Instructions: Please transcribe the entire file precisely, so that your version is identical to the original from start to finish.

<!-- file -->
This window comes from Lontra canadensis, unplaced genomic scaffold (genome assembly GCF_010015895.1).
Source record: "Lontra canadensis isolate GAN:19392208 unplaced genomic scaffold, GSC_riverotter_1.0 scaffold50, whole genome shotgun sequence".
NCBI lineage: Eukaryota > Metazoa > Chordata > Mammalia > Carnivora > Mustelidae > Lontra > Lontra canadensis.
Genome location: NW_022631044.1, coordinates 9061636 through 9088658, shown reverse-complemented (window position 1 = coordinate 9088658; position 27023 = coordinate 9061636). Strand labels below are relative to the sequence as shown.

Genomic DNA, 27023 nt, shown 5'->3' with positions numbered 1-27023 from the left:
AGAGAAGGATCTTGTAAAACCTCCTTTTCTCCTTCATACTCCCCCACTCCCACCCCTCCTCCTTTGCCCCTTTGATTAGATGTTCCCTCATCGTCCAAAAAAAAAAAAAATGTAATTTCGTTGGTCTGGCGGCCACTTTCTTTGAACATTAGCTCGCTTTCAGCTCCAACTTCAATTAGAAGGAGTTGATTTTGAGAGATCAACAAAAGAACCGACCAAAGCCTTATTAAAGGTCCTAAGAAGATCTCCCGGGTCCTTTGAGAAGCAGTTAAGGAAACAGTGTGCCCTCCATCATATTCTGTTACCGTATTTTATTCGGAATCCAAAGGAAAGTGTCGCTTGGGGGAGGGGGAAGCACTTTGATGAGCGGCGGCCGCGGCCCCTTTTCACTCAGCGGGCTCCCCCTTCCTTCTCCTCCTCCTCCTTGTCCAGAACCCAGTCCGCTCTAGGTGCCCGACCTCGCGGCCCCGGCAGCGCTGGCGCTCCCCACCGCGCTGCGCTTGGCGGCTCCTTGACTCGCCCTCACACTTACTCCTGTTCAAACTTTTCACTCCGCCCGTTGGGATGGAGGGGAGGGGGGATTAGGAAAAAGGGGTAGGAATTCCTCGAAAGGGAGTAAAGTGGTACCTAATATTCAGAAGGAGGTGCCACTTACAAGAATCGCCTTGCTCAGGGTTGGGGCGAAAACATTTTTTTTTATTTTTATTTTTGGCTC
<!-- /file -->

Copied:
This window comes from Lontra canadensis, unplaced genomic scaffold (genome assembly GCF_010015895.1).
Source record: "Lontra canadensis isolate GAN:19392208 unplaced genomic scaffold, GSC_riverotter_1.0 scaffold50, whole genome shotgun sequence".
NCBI lineage: Eukaryota > Metazoa > Chordata > Mammalia > Carnivora > Mustelidae > Lontra > Lontra canadensis.
Genome location: NW_022631044.1, coordinates 9061636 through 9088658, shown reverse-complemented (window position 1 = coordinate 9088658; position 27023 = coordinate 9061636). Strand labels below are relative to the sequence as shown.

Genomic DNA, 27023 nt, shown 5'->3' with positions numbered 1-27023 from the left:
AGAGAAGGATCTTGTAAAACCTCCTTTTCTCCTTCATACTCCCCCACTCCCACCCCTCCTCCTTTGCCCCTTTGATTAGATGTTCCCTCATCGTCCAAAAAAAAAAAAAATGTAATTTCGTTGGTCTGGCGGCCACTTTCTTTGAACATTAGCTCGCTTTCAGCTCCAACTTCAATTAGAAGGAGTTGATTTTGAGAGATCAACAAAAGAACCGACCAAAGCCTTATTAAAGGTCCTAAGAAGATCTCCCGGGTCCTTTGAGAAGCAGTTAAGGAAACAGTGTGCCCTCCATCATATTCTGTTACCGTATTTTATTCGGAATCCAAAGGAAAGTGTCGCTTGGGGGAGGGGGAAGCACTTTGATGAGCGGCGGCCGCGGCCCCTTTTCACTCAGCGGGCTCCCCCTTCCTTCTCCTCCTCCTCCTTGTCCAGAACCCAGTCCGCTCTAGGTGCCCGACCTCGCGGCCCCGGCAGCGCTGGCGCTCCCCACCGCGCTGCGCTTGGCGGCTCCTTGACTCGCCCTCACACTTACTCCTGTTCAAACTTTTCACTCCGCCCGTTGGGATGGAGGGGAGGGGGGATTAGGAAAAAGGGGTAGGAATTCCTCGAAAGGGAGTAAAGTGGTACCTAATATTCAGAAGGAGGTGCCACTTACAAGAATCGCCTTGCTCAGGGTTGGGGCGAAAACATTTTTTTTTATTTTTATTTTTGGCTC